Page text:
Subsequent infection chains used by the actor around July and August 2021 saw the introduction of infection chains with minor variations, now deploying RATs — including dcRAT — as the final payloads.
Again, these infection chains use malicious RTF documents exploiting CVE-2017-11882 to execute a Stage 2 PS1 script. The Stage 2 script would then create a BAT file on disk which would, in turn, execute another PowerShell command to download and activate the final payload on the infected endpoint.
The BAT file subsequently downloads the final payload from the remote location specified and executes it on the endpoint.
So far, we’ve observed the delivery of three types of payloads from the remote locations discovered in this phase of the campaign: DcRAT, QuasarRAT and a legitimate copy of the remote desktop client AnyDesk.
Final malicious payloads
These attacks deliver either of the three types of payloads to a target endpoint with the first being a legitimate copy of AnyDesk. This indicates a focus on manual operations where the actor would have logged into the infected devices to discern if the access was of any value.
Custom file enumerator and infector
We’ve also observed the use of a custom stealer and infector component delivered in early infection phases of the campaign as either:
- Hardcoded source code, compiled on the fly and invoked into the loader.
- Compiled binaries embedded in malicious RTFs.
It consists of four key functionalities:
Get the version number from the C2 server and download a newer version if needed.
The file enumerator lists files with specific file extensions via cmd.exe for every Fixed drive on the system. This information is recorded into a file on disk and subsequently exfiltrated to the C2. The files extensions of interest are: .docx, .xlsx, .xls, .doc, .ppt, .pptx, .pdf, .xlt, .xla, .xll, .pps, .pot and .inp.
File enumeration via cmd.exe.
Traditional file infectors usually target executables such as EXEs to infect targets with malicious code. Other script-based worms, such as Jenxcus, would replace the target-benign documents on a removable drive with malicious shortcuts to ensure the execution of their malicious hidden scripts.
This particular infector seen in these attacks, however, goes after Office documents, specifically .doc, .docx and .rtf files. The infector checks for the presence of removable, CD-ROM or Network drives attached to the endpoint to find either of the file extensions. Any files found are weaponized using an embedded RTF file to exploit CVE-2017-11882. The documents are basically reconstructed as a malicious RTF to consist of:
- A weaponized RTF exploiting CVE-2017-11882 to execute the Stage 1 PowerShell script.
- The benign copy of the target document (converted to RTF format).
- The malicious PS1 script (Stage 1) embedded in the final RTF’s overlay after a specified marker.
DOCX infector code.
This is an interesting method of proliferation to ensure the spread of the infection within restricted networks. Infecting benign documents in an enterprise carries two advantages:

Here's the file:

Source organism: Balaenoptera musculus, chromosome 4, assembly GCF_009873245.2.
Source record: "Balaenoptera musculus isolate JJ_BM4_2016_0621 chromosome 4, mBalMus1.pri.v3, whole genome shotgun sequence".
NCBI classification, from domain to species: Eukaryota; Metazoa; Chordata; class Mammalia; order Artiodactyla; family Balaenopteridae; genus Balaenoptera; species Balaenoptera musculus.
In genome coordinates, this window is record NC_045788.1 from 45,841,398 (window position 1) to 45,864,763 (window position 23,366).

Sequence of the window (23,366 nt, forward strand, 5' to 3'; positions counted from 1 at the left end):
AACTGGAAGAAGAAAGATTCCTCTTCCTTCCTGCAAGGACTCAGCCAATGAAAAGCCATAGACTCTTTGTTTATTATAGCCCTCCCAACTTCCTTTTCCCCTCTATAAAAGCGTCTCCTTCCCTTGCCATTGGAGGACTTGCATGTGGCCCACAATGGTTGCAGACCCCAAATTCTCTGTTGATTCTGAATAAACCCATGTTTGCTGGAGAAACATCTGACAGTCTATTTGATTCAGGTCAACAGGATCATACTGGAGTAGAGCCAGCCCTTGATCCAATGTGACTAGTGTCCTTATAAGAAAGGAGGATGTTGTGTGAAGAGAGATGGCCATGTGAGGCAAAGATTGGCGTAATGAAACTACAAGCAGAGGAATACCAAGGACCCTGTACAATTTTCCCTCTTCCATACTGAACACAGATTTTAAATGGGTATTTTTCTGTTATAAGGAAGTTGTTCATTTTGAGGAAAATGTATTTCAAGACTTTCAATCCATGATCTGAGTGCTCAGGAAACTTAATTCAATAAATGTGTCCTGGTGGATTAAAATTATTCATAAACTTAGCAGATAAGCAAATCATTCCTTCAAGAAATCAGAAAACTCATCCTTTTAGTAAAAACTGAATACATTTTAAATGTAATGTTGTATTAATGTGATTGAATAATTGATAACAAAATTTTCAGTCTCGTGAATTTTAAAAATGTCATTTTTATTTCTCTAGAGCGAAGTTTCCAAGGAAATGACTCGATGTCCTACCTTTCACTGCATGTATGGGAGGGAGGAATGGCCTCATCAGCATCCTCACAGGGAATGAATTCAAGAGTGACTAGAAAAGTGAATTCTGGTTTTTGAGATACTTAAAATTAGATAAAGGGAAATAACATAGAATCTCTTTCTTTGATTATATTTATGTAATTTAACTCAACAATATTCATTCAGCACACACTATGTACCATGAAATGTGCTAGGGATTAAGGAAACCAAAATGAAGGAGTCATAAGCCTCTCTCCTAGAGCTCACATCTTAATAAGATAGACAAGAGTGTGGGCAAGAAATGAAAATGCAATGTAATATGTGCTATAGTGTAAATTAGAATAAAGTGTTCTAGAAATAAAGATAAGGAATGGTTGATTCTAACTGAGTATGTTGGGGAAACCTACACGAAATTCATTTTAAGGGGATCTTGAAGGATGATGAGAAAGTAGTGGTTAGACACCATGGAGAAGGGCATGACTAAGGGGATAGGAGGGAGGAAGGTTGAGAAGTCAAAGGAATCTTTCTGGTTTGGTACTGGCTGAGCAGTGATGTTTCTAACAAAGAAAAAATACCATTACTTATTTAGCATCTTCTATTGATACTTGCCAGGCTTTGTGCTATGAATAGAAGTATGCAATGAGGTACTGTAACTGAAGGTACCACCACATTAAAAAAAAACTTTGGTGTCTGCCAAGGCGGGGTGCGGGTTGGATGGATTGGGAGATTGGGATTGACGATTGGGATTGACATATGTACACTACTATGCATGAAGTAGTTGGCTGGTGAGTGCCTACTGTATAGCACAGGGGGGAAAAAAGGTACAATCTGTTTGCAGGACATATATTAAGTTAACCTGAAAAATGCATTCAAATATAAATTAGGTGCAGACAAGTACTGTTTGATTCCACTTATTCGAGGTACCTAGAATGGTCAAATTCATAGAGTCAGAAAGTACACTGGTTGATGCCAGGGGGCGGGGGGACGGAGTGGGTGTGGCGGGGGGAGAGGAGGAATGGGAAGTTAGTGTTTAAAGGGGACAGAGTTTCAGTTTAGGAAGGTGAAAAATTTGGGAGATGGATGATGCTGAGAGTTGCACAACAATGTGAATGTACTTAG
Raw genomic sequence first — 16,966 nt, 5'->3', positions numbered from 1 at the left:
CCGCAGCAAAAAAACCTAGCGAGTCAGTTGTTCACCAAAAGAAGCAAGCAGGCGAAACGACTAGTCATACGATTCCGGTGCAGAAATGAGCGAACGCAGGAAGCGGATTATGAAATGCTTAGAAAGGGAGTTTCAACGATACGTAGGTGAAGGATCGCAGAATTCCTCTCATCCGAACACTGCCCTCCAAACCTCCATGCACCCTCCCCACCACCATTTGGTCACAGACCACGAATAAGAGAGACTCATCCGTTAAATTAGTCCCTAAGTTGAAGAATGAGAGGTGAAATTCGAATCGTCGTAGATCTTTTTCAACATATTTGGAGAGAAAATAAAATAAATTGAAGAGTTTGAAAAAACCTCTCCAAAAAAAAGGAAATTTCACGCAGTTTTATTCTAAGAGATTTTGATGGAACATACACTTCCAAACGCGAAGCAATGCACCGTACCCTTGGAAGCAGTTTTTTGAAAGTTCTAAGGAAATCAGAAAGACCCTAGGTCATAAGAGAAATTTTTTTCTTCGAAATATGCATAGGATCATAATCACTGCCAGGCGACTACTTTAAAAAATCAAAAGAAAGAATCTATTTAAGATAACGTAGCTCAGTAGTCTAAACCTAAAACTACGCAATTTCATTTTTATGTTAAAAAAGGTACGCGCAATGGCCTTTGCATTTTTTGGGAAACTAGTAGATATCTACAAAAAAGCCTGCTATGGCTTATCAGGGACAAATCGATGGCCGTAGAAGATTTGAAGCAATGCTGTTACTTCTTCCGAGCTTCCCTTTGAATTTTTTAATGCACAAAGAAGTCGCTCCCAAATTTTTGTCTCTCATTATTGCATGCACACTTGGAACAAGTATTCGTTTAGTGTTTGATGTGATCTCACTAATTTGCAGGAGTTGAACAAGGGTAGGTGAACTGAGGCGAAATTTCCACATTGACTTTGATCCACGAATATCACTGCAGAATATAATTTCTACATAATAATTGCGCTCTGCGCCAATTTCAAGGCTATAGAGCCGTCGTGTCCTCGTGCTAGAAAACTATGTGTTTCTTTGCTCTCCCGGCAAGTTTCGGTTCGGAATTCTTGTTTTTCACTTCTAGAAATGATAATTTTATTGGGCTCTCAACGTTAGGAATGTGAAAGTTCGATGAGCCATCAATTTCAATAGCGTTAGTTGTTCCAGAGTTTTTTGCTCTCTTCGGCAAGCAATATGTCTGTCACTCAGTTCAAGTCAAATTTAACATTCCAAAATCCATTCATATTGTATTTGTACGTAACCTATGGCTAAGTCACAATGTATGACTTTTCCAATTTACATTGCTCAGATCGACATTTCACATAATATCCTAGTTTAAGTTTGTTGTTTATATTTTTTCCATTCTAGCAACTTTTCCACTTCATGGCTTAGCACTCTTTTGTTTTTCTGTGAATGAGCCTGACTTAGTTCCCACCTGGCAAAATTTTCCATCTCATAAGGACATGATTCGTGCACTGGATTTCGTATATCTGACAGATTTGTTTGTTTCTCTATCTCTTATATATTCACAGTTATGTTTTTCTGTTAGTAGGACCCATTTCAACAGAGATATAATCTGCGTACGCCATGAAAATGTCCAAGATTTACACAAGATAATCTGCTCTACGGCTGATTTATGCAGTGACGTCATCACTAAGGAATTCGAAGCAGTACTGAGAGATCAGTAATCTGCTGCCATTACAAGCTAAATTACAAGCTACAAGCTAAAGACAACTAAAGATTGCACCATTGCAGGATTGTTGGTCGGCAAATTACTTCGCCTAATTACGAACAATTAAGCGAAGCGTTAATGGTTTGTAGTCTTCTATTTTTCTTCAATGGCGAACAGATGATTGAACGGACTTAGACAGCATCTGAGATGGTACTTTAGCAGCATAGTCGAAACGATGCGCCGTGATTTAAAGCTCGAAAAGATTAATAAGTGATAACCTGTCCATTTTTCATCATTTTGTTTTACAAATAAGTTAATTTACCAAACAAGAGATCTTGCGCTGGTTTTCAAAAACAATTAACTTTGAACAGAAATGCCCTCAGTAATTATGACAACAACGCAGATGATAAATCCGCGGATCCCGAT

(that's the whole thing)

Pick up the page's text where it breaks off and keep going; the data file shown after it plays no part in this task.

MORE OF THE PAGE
- Infecting existing files, especially documents, takes away the need to social engineer more victims into executing external infection vectors such as suspicious attachments or clicking on untrusted links to infect themselves.
- Infected files also carry with them the inherent trust of the original authors of the benign content, thus increasing the likelihood of victims infecting themselves.
Browser credential stealer
The stealer tried to gather the login data for the following browsers:
Brave, Google Chrome, Opera, Opera GX, Microsoft Edge, YandexBrowser and Mozilla Firefox.
DcRAT is a relatively new commodity RAT family observed in the wild in 2019. In the current campaigns, we’ve discovered multiple DcRAT payloads hosted on attacker-controlled websites. These payloads were then delivered to their victims during the infection phase of the campaign.
The DcRAT payloads have minimal changes to their configuration, with only the C2 server configuration modified.
DcRAT contains a variety of functionalities including remote shells, process management, file management and keylogging.
DcRAT features are listed by the malware author.
Another highly prolific RAT family used by the threat actor is QuasarRAT. Quasar provides a plethora of functionalities, including the standard features such as remote shell, file management, arbitrary command execution and credential stealing.
We’ve also discovered versions of AndroRAT, another commodity Android RAT utilized by the attackers sharing the same C2 servers.
The author’s AndroSpy description.
Observations and analysis
Domains and themes
The domains registered by the actor include several different themes. One of the domains called jayshreeram[.]cf was a reference to a religious Hindu slogan. This domain was then used to host DdcRAT.
In other instances, the attackers registered and employed domains posing as those of Afghan entities such as af-gov[.]ml and afghancdn[.]world.